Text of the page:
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  THE STORY OF SHOREHAM       THE HARBOUR    
                   
stands. A fine oil-painting of the schooner " Kingston " built at this yard in 1838, is in the possession of Mr. E. V. Lucas, the well-known writer. Notable barques and other craft were built by Messrs. Shuttleworth at the Shoreham Canal Shipyards, Southwick, extensively used of late years as a yacht depot by Messrs. Courtney &. Birkett.   Yacht-building was carried on at Shoreham by Messrs. Stow & Son, and Frank Suter up to the outbreak of the war, and we hope to see it revive again in peaceful years yet to be.   and only voyage to the Solent, where she took up her final position (partly submerged) as a tower of defence near the Nab.  
  The cost, equipment, and endowment of the Shoreham lifeboat, " William Restall," was met by a legacy bequeathed by the gentleman after whom she was named. The present boat is the successor of an earlier one which numbered among her crew ten members of one family (Upton), a father, his six sons and. three nephews.  
  The Harbour itself, and some account of its varying fortunes during the past one hundred and sixty years must now claim our attention for a brief space.  
Here and there in Shoreham you will find paintings, in oil or water-colour, of the old-time sailing vessels for which the town was once so famous. The late Mrs. R. H. Penney preserved several very fine paintings of ships built for and owned by her husband. An interesting relic of one of these vessels, the "Arbutus," built at Shuttleworth's yard in 1863, for a London firm, and subsequently purchased by Mr. R. H. Penney, is preserved in the garden at "Higheroft," Brighton. This is the figure-head of the ship. A very finely executed female figure, holding in her hand an Arbutus-flower.    
  Owing to the bad state into which it had fallen by the middle of the eighteenth century, the prosperity of the ship-owners, merchants, and inhabitants again declined. They presented a petition to Parliament, praying that leave might be granted their to bring in a Bill to effect improvements, and Sir William Peere Williams, one of the Borough Members, introduced a Bill, which was passed on the 24th March, 1760. It appointed 51 Commissioners, who were authorised to make " a new cut through the sea-beach opposite Kingston," and to execute other necessary works " to make and maintain a new and more commodious entrance to the harbour."   The first meeting of the Commissioners was held at the Star Inn, Shoreham, 24th June, 1760. The works were carried out, but apparently with too great a desire to avoid expenditure. They quickly became undermined by the sea, and some fifteen years after their construction, the entrance began to travel eastward, forming, as the years went on, the later series of mouths before referred to. None of these remained open very long and the harbour rapidly silted up.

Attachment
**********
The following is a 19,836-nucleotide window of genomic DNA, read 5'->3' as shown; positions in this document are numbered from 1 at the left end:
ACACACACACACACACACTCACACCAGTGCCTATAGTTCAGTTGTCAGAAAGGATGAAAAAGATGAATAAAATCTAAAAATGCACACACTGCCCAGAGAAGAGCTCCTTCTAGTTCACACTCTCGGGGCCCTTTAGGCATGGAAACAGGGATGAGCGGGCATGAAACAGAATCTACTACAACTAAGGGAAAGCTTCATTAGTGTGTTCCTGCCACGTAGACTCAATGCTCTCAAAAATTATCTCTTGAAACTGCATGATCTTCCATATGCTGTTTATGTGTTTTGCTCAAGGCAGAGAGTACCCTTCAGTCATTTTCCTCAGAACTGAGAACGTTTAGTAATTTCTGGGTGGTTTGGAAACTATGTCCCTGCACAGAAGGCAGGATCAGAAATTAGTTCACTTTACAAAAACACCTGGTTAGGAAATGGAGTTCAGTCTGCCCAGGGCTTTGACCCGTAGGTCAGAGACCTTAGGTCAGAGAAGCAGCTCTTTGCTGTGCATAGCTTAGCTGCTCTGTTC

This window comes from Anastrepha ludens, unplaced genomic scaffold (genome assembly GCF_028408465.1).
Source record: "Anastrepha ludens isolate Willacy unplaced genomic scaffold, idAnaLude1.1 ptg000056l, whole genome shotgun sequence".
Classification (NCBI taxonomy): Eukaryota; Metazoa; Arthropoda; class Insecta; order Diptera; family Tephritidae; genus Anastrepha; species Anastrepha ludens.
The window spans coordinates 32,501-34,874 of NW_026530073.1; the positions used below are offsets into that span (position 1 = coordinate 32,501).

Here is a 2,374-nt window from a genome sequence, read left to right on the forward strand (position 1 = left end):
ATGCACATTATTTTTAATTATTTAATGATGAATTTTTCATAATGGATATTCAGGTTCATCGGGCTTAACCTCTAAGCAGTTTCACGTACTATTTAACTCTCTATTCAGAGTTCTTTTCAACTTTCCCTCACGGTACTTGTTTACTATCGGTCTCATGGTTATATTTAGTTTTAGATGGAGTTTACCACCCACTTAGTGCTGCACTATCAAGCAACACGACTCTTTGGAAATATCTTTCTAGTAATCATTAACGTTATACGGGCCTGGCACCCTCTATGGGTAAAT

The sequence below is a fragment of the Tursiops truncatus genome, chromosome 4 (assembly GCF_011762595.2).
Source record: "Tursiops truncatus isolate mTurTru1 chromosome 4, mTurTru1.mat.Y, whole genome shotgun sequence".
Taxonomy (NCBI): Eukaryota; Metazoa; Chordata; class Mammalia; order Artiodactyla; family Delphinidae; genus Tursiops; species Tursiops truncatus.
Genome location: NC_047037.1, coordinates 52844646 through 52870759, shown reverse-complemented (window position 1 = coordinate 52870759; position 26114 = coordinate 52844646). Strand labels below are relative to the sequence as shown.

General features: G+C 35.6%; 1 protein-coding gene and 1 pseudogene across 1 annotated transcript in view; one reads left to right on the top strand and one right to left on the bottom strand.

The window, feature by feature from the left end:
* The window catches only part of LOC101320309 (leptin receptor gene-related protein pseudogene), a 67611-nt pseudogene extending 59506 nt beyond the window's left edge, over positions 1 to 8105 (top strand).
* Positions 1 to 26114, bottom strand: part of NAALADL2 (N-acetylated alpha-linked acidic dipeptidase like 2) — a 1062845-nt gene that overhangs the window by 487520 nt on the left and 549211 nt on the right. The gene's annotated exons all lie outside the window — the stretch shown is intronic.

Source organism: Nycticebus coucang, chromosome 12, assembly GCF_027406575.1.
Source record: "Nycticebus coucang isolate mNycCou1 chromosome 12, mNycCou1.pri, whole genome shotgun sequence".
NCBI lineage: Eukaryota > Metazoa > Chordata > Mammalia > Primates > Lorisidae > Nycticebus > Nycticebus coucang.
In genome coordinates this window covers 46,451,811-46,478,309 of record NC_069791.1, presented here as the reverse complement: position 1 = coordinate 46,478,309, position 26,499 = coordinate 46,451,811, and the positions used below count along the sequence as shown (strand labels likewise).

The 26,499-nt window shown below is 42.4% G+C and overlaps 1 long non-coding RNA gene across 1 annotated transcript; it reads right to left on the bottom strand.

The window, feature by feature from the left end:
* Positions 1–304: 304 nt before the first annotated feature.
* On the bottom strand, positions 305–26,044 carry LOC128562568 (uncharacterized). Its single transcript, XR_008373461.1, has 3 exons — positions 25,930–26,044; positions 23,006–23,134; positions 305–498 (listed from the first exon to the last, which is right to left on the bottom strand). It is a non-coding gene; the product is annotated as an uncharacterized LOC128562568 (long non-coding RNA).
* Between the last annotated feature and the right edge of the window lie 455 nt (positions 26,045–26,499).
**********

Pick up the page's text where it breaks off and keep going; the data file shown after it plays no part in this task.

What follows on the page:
During the last year of the war a shipyard was started on the beach, west of the Chemical Works. This was regarded at the time as a revival of the industry, but " the old order changeth, giving place to new." Unlike the ships of other days these vessels -huge " barges " of 1,000 tons burden, were built of concrete in dry-dock. Three having been completed ready for" launching" the ceremony took place on Saturday, January 18th, 1919, in lovely weather and was performed by Mrs. Andrew Miller and other ladies, who named the ships " Creteshade," " Cretestyle," and "Cretestream." Each vessel was gaily decorated with flags and the two first-named were towed from their berths by the steam-tug " Stella " and floated on a high tide into the river. Others have since been launched, as well as the attendant tugs, also of concrete but built on stocks. The last of these, the " Cretewheel," was launched in July, 1920.    
  A most unsatisfactory state of affairs existed for a quarter of a century, during which time many surveys and suggestions for improvement were made. One of these was to reopen the old entrance opposite Shorehain ; another to build extensive docks, neither of which schemes saw fruition.  
In the early part of 1918, Southwick Green was converted into a camp to accommodate the Royal Engineers. They were preparing for, and subsequently built, the two huge concrete towers or " Mystery-ships," which of late have formed so conspicuous a feature of the harbour mouth. One of the towers having been completed was towed out from the harbour on Sunday, September 12th, 1920, and successfully made her first    
  An Act of Parliament, passed in 1816, resulted in the Kingston entrance being reopened. These works commenced 22nd April, 1817, by the driving in of two of the foundation piles of the new piers. The Brighton Herald of that time records that " a Masonic procession gave grandeur and solemnity to the occasion. The party embarked in about thirty boats, which,
                   
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Copyright © Martin Snow 2002 All rights reserved
Revised 27 February 2002